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Friday, January 23, 2009

Time for Obama to Walk the Walk

The most interesting observations of the new administration are those who note the more of the sameness of the governing. The change mantra seems to be only in the rhetoric put forth in press releases and presidential press sound bites.

Beginning with the not-so-memorable address at his inauguration, President Obama expressed "not a sentence or thought that hit you in the chest and entered your head not to leave." That according to Peggy Noonan, former presidential speechwriter. She sited this from the speech: "In the words of the Scripture, the time has come to set aside childish things." She continued, "This was a call for a new nobility that puts aside 'petty grievances and false promises' that have marked the oral culture of our modern political life. He seemed to be saying that the old, pointless partisanship of the past does not fit the current moment."

In other words, he'd like to be treated better than President Bush was treated. And, immediately the nasty tone of the new White House Website was noted as the continued attacks of the former administration show other motives than 'change' or 'hope' of a new tone in Washington.

While the address hearkened back to the days of the Great Depression in order to make an expansion of government programs more palatable to Americans, many are awaking to the realization that history has shown these programs to be a hindrance to a weak economy. The government budget office has come out with the numbers of the proposed second 'stimulus' package now being pushed through Congress. The numbers don't add up to the lofty rhetoric. Only 10% will be used this year. And, it is not much of a new job creator, either. Small business tax breaks would be more efficient and successful than the pork,say,of all the cultural arts dollars proposed.

His speech was less than magnanimous. The swipes at the Bush administration were clear, after he thanked President Bush for his service to the country. This is something previous presidents strived to avoid. The reason is that it makes the orator look small. If Obama expects mature behavior from others, he has to walk the walk, too. The campaign is over. He has to make the transition into leading now.

Obama's speech was watched by millions on television. Ronald Reagan's was watched by more. Something to remember. Almost half of the voting public didn't vote for President Obama. His window of opportunity to create goodwill among his dissenters is closing.

As he fulfilled a campaign promise to close Gitmo immediately, a promise also made by John McCain, he showed little leadership by making the goal for closure 'a year' and offering no solutions to transferring the prisoners or how they will face trials. He left open a loophole of the alleged torture policy, while pretending otherwise. He has come to the realization that he needs all the tools put into place by the Bush administration, but he is not willing to be truthful with the public yet on that fact.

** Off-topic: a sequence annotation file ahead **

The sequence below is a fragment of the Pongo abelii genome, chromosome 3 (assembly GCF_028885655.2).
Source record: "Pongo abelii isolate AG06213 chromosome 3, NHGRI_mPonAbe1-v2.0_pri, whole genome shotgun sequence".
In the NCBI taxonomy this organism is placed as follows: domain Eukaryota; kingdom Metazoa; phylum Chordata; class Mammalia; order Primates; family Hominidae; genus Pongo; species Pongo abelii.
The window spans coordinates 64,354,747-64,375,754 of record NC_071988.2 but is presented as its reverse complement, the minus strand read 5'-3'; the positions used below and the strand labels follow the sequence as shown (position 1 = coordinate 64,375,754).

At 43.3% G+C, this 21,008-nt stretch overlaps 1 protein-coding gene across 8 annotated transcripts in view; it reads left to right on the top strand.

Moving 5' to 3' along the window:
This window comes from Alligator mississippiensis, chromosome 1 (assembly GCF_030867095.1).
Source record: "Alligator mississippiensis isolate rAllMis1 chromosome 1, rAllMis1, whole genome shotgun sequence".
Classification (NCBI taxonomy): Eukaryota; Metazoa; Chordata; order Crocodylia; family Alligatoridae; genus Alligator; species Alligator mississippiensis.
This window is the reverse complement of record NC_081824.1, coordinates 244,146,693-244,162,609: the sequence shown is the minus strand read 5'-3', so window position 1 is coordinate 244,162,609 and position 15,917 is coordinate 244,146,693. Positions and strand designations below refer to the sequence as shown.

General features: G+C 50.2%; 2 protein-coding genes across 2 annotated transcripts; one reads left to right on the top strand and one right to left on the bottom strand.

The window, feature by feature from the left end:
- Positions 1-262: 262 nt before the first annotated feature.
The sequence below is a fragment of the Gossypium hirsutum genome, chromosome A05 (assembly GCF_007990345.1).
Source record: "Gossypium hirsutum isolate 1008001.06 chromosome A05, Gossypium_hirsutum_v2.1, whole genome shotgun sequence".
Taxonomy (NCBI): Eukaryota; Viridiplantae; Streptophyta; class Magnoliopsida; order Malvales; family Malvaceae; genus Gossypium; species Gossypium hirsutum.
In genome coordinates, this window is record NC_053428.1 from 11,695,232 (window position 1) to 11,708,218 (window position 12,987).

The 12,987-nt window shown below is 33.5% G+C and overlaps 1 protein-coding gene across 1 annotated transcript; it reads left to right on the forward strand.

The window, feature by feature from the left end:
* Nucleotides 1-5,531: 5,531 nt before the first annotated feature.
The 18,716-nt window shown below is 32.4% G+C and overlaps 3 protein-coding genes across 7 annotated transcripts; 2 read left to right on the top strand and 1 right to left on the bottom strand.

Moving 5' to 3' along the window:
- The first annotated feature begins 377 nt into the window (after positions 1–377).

Juan Williams, NPR and Fox News talking head, wrote an interesting piece for The Wall Street Journal. He hopes to make the point that Obama must be judged as others who have held the office were judged. He states that Obama must be judged on performance. Williams offers the hope that a black president is able to receive criticism or praise while not being treated as a 'fragile flower'. Opposing Obama and his policies doesn't make the critic a racist. The campaign is over.

"There is a dangerous trap being set here. The same media people invested in boosting a black man to the White House as a matter of history have set very high expectations for him. When he disappoints, as presidents and other human beings inevitably do, the backlash may be extreme." With the death of journalism exhibited in the 2008 campaign season, I don't foresee the media adulation on the wane. With so much personally invested in their candidate, Obama, the press will continue to handle him with much leeway.

President Bush was gracious throughout the eight years in office. He was treated with a level of hate and vengeance unlike any other president in recent history. He graciously watched the inauguration activity on Air Force One and set the tone of discretion heard on board. His former staffers and friends are only now coming forward to voice disappointment in the tone of the nasty shots taken during the inauguration address. Candidate Obama ran on a theme of bridging partisan divide. He claimed to be insulted when he was called 'just another politician' by those closest to him. That window of opportunity is closing. Time to walk the walk.

6 comments:

namaste said...

i'll stay tuned to your channel, karen. you inform and opine very well.

;)

Beverly said...

I saw Murtha say that they could send the prisoners to his home area. How would the folks like that?

Thanks again for your balanced opinion.

Kris, in New England said...

I will treat P.BO the same way that former President Bush was treated for the past 8 years. No more, no less.

Lizzi said...

Well said as always, Karen. I've already been reading posts here and there about The Right being "so negative" and "what's wrong with them??" and I just laugh. And to your point, I read somewhere that, if you look at the population totals, 78% of the country did NOT vote for Obama.

And Beverly, given the poor economy in Murtha's district, they might actually welcome a maximum security prison. At least they'd have jobs.

Z said...

Except, that saunter..the WAY he 'walks'...

I say take Gitmo to the White House..good food, free healthcare..they're used to it by now!

And, you know, in spite of myself; it's hard for me to be this rough on an American president. Man, I HATE being THIS patriotic! :-)

The WordSmith from Nantucket said...

I say take Gitmo to the White House

I have a cartoon for that, Z.g